• Marco Tommasi
  • Silvia Errico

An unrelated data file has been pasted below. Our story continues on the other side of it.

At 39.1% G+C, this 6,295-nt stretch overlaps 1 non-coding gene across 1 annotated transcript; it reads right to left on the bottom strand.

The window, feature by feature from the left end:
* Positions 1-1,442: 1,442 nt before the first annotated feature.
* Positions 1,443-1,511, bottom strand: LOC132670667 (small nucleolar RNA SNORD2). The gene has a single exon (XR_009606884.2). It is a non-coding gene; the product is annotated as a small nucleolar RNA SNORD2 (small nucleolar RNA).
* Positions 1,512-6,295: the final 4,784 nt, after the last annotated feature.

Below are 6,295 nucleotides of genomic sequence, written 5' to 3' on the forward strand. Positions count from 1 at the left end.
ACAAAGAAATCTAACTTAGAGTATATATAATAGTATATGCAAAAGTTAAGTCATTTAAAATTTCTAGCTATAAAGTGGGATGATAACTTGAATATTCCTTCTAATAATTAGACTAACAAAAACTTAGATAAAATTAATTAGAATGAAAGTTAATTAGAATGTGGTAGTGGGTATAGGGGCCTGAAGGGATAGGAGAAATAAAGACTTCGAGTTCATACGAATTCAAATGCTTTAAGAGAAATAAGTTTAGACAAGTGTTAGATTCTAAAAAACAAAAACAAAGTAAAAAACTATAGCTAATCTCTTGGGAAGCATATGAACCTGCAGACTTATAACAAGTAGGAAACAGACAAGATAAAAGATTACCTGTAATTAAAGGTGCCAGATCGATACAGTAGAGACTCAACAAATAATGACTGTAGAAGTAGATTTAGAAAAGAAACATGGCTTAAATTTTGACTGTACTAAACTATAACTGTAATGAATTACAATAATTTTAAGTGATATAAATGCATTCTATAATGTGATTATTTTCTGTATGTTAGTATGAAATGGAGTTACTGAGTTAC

Many psychophysical experiments showed that subjective judgments are affected the frequency of stimulus presentation. Skewing in frequency distributions of stimulus presentation produces a shift in subjective scales of stimulus intensities. This bias is called Frequency Effect. However, no research was carried on to test if Frequency Effect can bias responses obtained in tests or questionnaires. In our research, we asked participants to indicate the correct capital city of a specific country and to judge how much difficult is the item, as well. The test was composed by 30 items, part of them with low, medium or high level of difficulty. We also presented participants three different forms of the test: a form wherein the easy items where more frequent; a form wherein the items with an intermediate level of difficulty were more frequent; a form wherein the difficult items were more frequent. Results showed that subjective judgments of item difficulty were affected by the form of the test. When difficult items are more frequent, participants respond more accurately and rate items as less difficult.

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